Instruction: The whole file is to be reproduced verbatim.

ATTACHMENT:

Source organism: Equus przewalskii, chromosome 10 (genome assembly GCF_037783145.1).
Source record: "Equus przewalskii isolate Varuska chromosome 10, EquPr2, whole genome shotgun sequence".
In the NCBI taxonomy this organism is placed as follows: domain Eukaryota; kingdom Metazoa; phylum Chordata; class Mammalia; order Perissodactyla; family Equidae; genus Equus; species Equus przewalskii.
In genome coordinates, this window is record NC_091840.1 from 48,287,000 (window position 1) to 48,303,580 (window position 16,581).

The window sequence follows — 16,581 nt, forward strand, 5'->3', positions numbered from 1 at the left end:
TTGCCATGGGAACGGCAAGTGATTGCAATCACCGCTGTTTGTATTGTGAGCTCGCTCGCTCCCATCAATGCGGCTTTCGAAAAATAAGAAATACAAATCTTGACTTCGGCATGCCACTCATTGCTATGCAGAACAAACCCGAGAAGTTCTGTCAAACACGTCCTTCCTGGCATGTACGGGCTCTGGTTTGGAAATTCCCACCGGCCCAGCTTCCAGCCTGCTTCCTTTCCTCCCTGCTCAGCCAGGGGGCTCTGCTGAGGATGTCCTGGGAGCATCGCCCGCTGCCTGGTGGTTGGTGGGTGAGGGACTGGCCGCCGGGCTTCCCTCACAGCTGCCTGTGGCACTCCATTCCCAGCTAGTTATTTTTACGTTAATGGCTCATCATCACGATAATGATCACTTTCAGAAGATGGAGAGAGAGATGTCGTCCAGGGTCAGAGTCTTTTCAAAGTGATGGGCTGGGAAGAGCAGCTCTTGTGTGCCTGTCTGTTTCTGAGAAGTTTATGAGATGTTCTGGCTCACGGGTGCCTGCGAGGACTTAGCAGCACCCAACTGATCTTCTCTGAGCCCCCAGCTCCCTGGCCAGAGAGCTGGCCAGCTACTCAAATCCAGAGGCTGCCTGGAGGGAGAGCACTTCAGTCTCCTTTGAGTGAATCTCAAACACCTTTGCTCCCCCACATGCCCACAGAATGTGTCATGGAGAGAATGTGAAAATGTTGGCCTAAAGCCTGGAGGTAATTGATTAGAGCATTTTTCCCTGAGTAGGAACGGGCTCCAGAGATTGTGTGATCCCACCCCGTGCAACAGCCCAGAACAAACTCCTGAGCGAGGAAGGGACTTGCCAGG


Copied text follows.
Source organism: Equus przewalskii, chromosome 10 (genome assembly GCF_037783145.1).
Source record: "Equus przewalskii isolate Varuska chromosome 10, EquPr2, whole genome shotgun sequence".
In the NCBI taxonomy this organism is placed as follows: domain Eukaryota; kingdom Metazoa; phylum Chordata; class Mammalia; order Perissodactyla; family Equidae; genus Equus; species Equus przewalskii.
In genome coordinates, this window is record NC_091840.1 from 48,287,000 (window position 1) to 48,303,580 (window position 16,581).

The window sequence follows — 16,581 nt, forward strand, 5'->3', positions numbered from 1 at the left end:
TTGCCATGGGAACGGCAAGTGATTGCAATCACCGCTGTTTGTATTGTGAGCTCGCTCGCTCCCATCAATGCGGCTTTCGAAAAATAAGAAATACAAATCTTGACTTCGGCATGCCACTCATTGCTATGCAGAACAAACCCGAGAAGTTCTGTCAAACACGTCCTTCCTGGCATGTACGGGCTCTGGTTTGGAAATTCCCACCGGCCCAGCTTCCAGCCTGCTTCCTTTCCTCCCTGCTCAGCCAGGGGGCTCTGCTGAGGATGTCCTGGGAGCATCGCCCGCTGCCTGGTGGTTGGTGGGTGAGGGACTGGCCGCCGGGCTTCCCTCACAGCTGCCTGTGGCACTCCATTCCCAGCTAGTTATTTTTACGTTAATGGCTCATCATCACGATAATGATCACTTTCAGAAGATGGAGAGAGAGATGTCGTCCAGGGTCAGAGTCTTTTCAAAGTGATGGGCTGGGAAGAGCAGCTCTTGTGTGCCTGTCTGTTTCTGAGAAGTTTATGAGATGTTCTGGCTCACGGGTGCCTGCGAGGACTTAGCAGCACCCAACTGATCTTCTCTGAGCCCCCAGCTCCCTGGCCAGAGAGCTGGCCAGCTACTCAAATCCAGAGGCTGCCTGGAGGGAGAGCACTTCAGTCTCCTTTGAGTGAATCTCAAACACCTTTGCTCCCCCACATGCCCACAGAATGTGTCATGGAGAGAATGTGAAAATGTTGGCCTAAAGCCTGGAGGTAATTGATTAGAGCATTTTTCCCTGAGTAGGAACGGGCTCCAGAGATTGTGTGATCCCACCCCGTGCAACAGCCCAGAACAAACTCCTGAGCGAGGAAGGGACTTGCCAGG